There was some anticipation that perhaps Minister Gordhan wouldn’t remain in his office and a lot of that was speculated in the media. There was speculation that there would be downgrades. That was covered in the media. So, to some degree the markets had that information and could price it in, not just in terms of prices of shares and bonds, but also in terms of their strategies. But that was not the case in December 2015 and that’s when we saw a real sharp turn.
Do you think that suggests that there’s an element of predictability that’s returning to South Africa?
No, I wouldn’t say that’s the case now. What we’ve seen globally is that – notwithstanding all of the news events – the markets have not been very volatile and up until recently the VIX index, the volatility index that is sponsored by the CPOE in Chicago was at a 23-year low with around 9%. The one day that James Comey was released from his position (as FBI Director) in the United States, it jumped up to 15%, but now it’s still back down to about 10%, 10.5% and that’s a 23-year low. In the case of South Africa, the South Africa volatility index started in 2008 and we are at among the lowest levels we’ve seen since that index started.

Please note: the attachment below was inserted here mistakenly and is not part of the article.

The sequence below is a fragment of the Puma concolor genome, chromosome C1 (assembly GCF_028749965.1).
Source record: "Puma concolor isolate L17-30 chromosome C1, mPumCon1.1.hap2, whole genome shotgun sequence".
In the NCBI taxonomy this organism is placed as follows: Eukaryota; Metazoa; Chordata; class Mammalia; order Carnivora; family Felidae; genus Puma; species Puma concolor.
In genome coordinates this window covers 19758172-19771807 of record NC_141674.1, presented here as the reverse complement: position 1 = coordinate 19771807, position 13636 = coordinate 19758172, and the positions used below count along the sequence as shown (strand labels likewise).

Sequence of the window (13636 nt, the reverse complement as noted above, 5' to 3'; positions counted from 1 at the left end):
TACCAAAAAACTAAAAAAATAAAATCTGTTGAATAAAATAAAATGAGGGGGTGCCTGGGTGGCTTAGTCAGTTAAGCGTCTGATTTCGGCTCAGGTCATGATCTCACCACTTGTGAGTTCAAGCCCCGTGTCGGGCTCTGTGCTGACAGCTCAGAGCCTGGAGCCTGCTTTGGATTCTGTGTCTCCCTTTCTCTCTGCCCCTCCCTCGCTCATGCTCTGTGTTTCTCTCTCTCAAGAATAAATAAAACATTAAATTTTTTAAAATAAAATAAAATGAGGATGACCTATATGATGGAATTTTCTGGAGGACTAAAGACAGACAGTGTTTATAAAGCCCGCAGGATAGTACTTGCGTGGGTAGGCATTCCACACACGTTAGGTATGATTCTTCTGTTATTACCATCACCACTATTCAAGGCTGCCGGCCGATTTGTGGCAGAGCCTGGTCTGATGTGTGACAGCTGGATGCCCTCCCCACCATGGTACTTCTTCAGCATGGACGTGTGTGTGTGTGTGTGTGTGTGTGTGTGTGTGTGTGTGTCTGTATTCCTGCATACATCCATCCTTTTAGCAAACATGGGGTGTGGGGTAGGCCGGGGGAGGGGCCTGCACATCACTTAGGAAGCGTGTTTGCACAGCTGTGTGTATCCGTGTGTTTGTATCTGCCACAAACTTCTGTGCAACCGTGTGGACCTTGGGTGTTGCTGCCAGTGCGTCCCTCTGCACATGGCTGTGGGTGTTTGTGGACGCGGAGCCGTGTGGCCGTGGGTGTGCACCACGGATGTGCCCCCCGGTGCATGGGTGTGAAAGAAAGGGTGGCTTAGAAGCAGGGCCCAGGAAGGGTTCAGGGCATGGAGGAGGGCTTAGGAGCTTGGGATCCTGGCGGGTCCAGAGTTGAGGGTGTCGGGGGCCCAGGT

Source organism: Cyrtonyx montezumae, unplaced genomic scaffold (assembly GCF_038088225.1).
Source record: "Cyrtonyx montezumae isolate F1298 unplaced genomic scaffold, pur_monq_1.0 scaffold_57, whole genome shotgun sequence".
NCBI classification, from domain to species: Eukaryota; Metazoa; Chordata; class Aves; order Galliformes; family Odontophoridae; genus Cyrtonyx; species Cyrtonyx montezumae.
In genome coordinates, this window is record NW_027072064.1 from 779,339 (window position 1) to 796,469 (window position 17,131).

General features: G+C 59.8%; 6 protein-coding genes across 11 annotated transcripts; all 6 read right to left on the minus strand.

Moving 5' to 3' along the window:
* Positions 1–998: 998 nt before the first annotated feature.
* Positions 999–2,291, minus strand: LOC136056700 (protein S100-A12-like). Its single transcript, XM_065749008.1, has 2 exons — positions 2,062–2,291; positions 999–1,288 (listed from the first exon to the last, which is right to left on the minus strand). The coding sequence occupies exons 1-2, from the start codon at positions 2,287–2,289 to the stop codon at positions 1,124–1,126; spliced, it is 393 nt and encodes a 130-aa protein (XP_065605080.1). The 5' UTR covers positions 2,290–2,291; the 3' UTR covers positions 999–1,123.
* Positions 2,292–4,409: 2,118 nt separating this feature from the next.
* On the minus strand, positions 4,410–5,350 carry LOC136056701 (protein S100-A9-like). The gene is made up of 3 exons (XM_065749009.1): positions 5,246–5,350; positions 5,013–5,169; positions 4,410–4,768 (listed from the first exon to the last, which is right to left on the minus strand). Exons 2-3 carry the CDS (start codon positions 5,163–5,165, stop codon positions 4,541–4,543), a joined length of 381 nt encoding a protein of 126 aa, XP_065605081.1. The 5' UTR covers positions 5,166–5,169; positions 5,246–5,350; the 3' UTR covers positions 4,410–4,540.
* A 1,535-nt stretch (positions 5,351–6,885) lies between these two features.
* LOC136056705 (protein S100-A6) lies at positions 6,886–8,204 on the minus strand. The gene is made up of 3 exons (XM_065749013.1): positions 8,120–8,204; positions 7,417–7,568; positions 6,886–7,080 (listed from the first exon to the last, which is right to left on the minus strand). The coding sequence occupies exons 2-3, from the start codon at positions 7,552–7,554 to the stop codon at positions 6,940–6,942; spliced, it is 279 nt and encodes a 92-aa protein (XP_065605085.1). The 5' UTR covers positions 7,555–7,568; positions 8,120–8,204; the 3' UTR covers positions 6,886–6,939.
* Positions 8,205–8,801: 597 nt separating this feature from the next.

Therefore, notwithstanding all the news we’re seeing in the market, the market has not been volatile on the back of that, the market to a great degree here has been driven much more by corporate actions, such as the Barclays sale of their shares in Absa and some of the other capital agents that we’ve had and so forth. So it’s been much more driven by global events and by local corporate actions. I do think, though, that in terms of rating agencies and so forth, at the moment, South Africa still has that split rating. This is because Moody’s is still one notch above sub-investment grade, but I do wish to point out that if Moody’s and S&P go below two notches of sub-investment grade, at that point South Africa could fall out of the World Covenant Bond Index, what’s called the WGBI.
There’s an enormous amount of Asian tracker funds, Japanese tracker funds that track that index and I think that could be a benchmark that could worsen our situation quite significantly. In other words, there is still a lot of work that we can and should be doing to prevent further downgrades because if we do fall with both Moody’s and S&P to below two sub-grades below investment grade and South Africa comes out of the WGBI, I would imagine that there’s probably R30bn to R50bn of funds that would leave the country to have strict index trackers.
Apart from the political challenges that exist and some of the downgrade risks that exist, the other challenges that the JSE has to deal with is new competition from the likes of ZAR X and some of these other players that are expected to come onto the market by year-end. How does the JSE adjust itself and adapt itself to compete in this environment?